We have some 6 hours of filmed ‘rushes’ so far shot for less than £1000, all thanks to the huge well of support for the NHS (see film trailer). Everyone’s providing their gear and services without charge and are going out of their way to be helpful. If I can raise sufficient money then all who have contributed so generously will get some recompense.

My first priority is to get the basic costs covered so that we can at least produce a finished film. Crowdfunding is the obvious path to pursue. Most crowdfunded projects rely on the support of friends and acquaintances. But Groundswell’s subject matter may make it a better runner than many for getting backing from the public too.

In the ‘rushes’ Joanna says; “There was a point when we didn’t have an NHS, yet people had the vision and the hope and the energy to create an NHS. I’d rather we didn’t have to start from the Stone Age, a dog-eat-dog Tory-land. But if you don’t have hope you don’t have anything. From nothing you can always build something.” Her faith, and detemination to maintain 999 Call For The NHS’s independence from party politics, of making their own way as a grassroots organisation, is refreshing.

Joanna is in it for the long game. The siren voices warning of the catastrophe that will follow if Save The NHS’ers don’t fall in line with the Labour Party (as the NHS’ only hope) have a way to go to convince those like her who deeply distrust their traditional representatives after their complicity in the NHS’ dismemberment. But for others the siren calls may be hard to resist, more so as the Election approaches, and particularly if they are coming from within campaign groups’ own ranks.

In our ‘rushes’ campaigners talk about their experiences of ‘astroturfing’, the Dark Art of using grassroots groups to promote a party’s own interests. They refer to the planting of Labour Party siren callers among campaign groups and the manipulation of their meetings, campaign events and media imagery. This is apparently designed to remould campaign groups in the Party’s image and to create the impression of the Party having the support of grassroots campaigners. In the case of many it clearly doesn’t. At least not yet.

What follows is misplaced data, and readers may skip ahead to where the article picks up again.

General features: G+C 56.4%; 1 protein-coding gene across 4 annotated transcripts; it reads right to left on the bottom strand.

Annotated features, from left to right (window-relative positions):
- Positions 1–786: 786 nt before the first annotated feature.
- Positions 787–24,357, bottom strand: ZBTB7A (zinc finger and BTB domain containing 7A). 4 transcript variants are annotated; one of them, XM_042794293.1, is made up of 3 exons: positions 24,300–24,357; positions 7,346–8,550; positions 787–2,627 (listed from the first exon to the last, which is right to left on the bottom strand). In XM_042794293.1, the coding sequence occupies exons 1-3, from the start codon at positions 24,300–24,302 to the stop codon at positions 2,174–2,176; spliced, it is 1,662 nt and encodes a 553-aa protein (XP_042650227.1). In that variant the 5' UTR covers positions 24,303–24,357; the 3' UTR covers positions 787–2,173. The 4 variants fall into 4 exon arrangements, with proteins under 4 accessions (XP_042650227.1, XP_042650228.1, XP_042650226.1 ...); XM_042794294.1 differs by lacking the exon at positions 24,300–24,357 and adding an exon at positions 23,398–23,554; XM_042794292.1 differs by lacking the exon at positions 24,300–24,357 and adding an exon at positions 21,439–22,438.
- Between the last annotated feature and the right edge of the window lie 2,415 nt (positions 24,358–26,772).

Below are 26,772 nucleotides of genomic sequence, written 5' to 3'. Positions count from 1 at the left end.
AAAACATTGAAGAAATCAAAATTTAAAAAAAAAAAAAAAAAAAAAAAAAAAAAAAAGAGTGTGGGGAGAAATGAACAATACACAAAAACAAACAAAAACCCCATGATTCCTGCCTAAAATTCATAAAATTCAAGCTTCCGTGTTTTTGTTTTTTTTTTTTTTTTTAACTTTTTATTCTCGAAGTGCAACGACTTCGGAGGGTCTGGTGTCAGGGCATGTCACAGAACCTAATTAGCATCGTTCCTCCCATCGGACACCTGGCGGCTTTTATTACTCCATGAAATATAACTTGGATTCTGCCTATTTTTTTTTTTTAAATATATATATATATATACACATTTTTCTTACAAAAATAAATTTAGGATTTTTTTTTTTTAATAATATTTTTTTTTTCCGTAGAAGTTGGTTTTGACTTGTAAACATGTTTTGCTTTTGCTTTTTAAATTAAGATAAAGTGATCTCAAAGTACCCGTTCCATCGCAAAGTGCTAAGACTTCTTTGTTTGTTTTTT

Whatever such buffetings 999 Call as a campaign organisation remains particularly free of any suggestion of big party political ties, influence or orientation among its leadership. They are an ‘awkward squad’ representing the profound, even historic, loss of support that the Labour Party, and indeed the whole political apparatus, faces if it doesn’t evidence a serious change of heart from its free-market advocacy of recent years. For many like Joanna the NHS is the locus for this issue in a most high-stakes of Elections. Can the ‘awkward squad’ and their grassroots allies have an impact on the outcome?

The January 24th 999 Call conference for grassroots groups at Stafford, which we filmed, saw the NHS Reinstatement Bill Group‘s new PR man Alan Taman air its aims. Will the Bill be sufficiently radical and comprehensive to persuade the doubters that they should rally behind it and try and get at least 100 MP’s committed in principle to its policies before the Election, as the Group hopes? Will 999 Call be successful in their efforts to create an umbrella for the disparate NHS campaign groups to unite under?

And will such a united front be able to spur a massive wave of public support in time to Save The NHS? Or will David Owen’s dire prognostications of the demise of the NHS by 2020, unless a new government commits itself to restoring the NHS to its public service remit, prove ever more likely of fulfilment as the Election looms?

A key tenet of all screenwriting teachings is the need to create situations of jeopardy for a film’s characters. Groundswell is not lacking in this department!

I’m also exploring the possibility that the film might become the building block of a longer-term social history project recording a potentially historic shift in Britain’s political landscape and its workings if internet-savvy People Power proves a significant phenomenon in the Election and beyond.

Meanwhile there are stirrings from Development Hell – the actor we’ve approached for the lead part in The Crunch has returned home and is finally reading my screenplay this week. Time to mainline the Horlicks.

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